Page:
“Look who’s back!” my brother is wide-eyed on video. “Here she is! Wide awake, smiling and eating WAFFLES!”
Not what you were expecting was it. We weren’t either.
Yet there she was. Live. Alive a video chompin’ down and swallowing huge mouthfuls of waffle.
Swallowing was a win because it had been extremely difficult and painful for her in the past months to the point where she’d cringe and motion to her neck when the smallest bite went down. Nothing could be too hot or too cold. Lukewarm vitamin C water was the best she could do.
Waffles accompanied with a wry look on her face of mild triumph and self-gratification. A regular Saturday mornin’… chompin’ waffles.
I stared at this in amazement. There was a nano-second of…well, I’ll call it heightened curiosity… with a dash of hope. But what trailed behind was a chilling, numbing, dread.
That’s what those in the know call it. The Rally. We were warned long ago of typical signs that the final days are beginning to circle. We were told to watch out for the TIAs (Transient Ischemic Attacks; as I mentioned, they dress up as strokes), sleeping longer, and “sun-downing”; when she’d just go a little nutty pacing hallways and lifting wall hangings from their bottom ends to see what was underneath or try removing them entirely from the wall – all accompanied with helpless fear. At the setting of the sun.
This Rally is also known commonly as “The Final Rally.”
Think of phrases like the Last Hurrah, The Final Lap or for Entertainment Industry folks: Last Looks.
It’s a warning bell. Then end is near. And here we go. Runners find your marks.
Friend, it’s an awful thing to know a monumental end is imminent and “awfuller” to be able to do absolutely. Nothing. About it.
Another TIA. Was it days? A week? Certainly no longer. The frequency was undeniably increasing.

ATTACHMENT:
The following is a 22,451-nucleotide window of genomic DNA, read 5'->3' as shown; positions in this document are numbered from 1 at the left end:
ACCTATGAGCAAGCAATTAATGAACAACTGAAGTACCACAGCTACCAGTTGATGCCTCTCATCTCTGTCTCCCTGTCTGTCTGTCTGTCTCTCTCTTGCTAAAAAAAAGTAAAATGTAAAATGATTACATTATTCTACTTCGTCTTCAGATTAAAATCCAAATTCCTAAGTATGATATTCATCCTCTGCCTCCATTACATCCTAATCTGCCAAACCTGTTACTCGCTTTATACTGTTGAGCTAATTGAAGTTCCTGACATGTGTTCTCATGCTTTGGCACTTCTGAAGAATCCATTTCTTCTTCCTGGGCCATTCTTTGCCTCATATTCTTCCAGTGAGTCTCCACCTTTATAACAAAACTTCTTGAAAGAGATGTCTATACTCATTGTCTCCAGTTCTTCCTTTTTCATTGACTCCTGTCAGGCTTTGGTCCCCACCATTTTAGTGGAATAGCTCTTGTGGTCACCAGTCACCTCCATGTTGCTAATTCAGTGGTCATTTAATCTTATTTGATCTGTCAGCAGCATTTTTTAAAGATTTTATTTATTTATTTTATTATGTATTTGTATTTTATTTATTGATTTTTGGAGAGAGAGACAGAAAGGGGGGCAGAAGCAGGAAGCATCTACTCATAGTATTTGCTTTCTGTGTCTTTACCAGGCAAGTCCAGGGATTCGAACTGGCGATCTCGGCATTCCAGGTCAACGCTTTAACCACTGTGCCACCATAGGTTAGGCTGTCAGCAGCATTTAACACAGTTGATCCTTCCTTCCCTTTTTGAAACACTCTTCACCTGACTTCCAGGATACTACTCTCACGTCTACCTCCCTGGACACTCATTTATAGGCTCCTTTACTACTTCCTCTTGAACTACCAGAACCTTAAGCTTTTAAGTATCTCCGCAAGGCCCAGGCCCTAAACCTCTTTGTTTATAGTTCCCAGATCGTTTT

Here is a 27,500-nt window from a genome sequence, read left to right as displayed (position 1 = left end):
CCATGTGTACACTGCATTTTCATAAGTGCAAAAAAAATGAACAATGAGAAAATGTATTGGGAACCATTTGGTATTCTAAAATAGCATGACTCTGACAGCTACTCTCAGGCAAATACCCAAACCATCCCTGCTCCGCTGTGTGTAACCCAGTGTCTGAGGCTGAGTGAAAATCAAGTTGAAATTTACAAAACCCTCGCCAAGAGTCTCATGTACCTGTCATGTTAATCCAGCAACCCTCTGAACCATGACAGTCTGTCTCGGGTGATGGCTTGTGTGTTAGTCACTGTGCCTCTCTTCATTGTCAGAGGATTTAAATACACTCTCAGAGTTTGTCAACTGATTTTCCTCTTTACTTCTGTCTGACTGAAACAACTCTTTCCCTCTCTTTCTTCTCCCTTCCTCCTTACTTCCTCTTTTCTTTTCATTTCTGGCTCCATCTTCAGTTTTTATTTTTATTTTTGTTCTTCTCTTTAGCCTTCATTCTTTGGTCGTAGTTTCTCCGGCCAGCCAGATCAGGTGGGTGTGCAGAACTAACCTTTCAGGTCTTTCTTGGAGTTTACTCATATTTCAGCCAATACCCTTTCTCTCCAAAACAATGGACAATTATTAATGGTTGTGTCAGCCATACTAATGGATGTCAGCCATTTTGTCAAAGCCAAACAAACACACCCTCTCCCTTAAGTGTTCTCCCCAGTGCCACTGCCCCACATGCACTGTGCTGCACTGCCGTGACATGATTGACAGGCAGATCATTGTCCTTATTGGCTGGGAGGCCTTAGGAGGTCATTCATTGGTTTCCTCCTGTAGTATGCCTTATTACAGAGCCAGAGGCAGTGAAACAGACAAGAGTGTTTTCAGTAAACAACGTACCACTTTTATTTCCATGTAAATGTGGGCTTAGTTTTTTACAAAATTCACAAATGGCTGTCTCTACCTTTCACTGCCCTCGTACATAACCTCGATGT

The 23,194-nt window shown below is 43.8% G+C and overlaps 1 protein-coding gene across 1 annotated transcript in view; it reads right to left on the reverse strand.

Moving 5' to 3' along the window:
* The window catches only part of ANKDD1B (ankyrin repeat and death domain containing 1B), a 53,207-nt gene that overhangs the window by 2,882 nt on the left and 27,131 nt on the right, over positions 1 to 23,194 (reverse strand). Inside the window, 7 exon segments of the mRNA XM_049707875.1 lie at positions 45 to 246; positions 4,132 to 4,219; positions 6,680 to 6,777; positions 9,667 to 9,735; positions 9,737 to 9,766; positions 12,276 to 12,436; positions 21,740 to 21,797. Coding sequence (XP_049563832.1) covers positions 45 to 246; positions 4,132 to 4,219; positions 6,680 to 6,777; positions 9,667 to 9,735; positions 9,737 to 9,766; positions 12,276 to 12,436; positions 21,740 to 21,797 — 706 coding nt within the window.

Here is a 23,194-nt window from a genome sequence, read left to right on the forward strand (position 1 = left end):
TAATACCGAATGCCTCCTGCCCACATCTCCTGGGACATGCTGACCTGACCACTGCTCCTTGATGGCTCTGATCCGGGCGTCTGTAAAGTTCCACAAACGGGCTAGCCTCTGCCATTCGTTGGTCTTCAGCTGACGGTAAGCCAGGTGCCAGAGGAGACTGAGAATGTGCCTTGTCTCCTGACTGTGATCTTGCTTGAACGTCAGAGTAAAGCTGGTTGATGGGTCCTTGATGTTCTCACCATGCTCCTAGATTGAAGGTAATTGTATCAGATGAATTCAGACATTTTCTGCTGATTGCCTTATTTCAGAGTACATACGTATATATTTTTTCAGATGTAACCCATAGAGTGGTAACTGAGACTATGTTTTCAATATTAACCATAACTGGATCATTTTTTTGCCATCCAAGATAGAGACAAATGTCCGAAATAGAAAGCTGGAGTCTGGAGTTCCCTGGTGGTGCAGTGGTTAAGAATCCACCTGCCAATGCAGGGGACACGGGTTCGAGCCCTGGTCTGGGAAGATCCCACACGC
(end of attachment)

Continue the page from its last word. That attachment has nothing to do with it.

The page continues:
Now those “bounce backs” would be a matter of perspective:
“Do you know me? Mom? Do you know me?” Mom sat in a wheelchair. An oxygen tank beside her. (Mom on oxygen? MY mom?) A moment passes as she stares at my brother with a look of anxious wonder on her face… then she nods vigorously in affirmation and reaches up to his neck to pull him down to her face for a close hug and kiss. Hold me. Let me hold you, Son. She knew him.
As weeks passed, Mom, who was always an affectionate mother, became even more so. I suppose that as her thoughts became jumbled and her words would not come out right the best and most reliable next choice was the comfort of closeness. There are very few videos without her in close proximity to one of us.
We continued to FaceTime. She’d fall asleep as we spoke. But now just to be able to see her alive even on camera was a blessing.
Another week. A few more days. News: she’s not eating. She’s not drinking. This is it. This is the end.
At this point the bathroom floor and I have nightly rendezvous. Along with the necessary “cry towel” I call it. Tissue can’t hack the weight. Because what can I do? What can any of us do? Wait. Pray. Cry. Endure and ultimately suffer through it.
I kept saying to myself she’s the one suffering. I’m not suffering the way she is. I didn’t do this to diminish the reality of my own suffering or the suffering of my family. But was just trying to maintain perspective.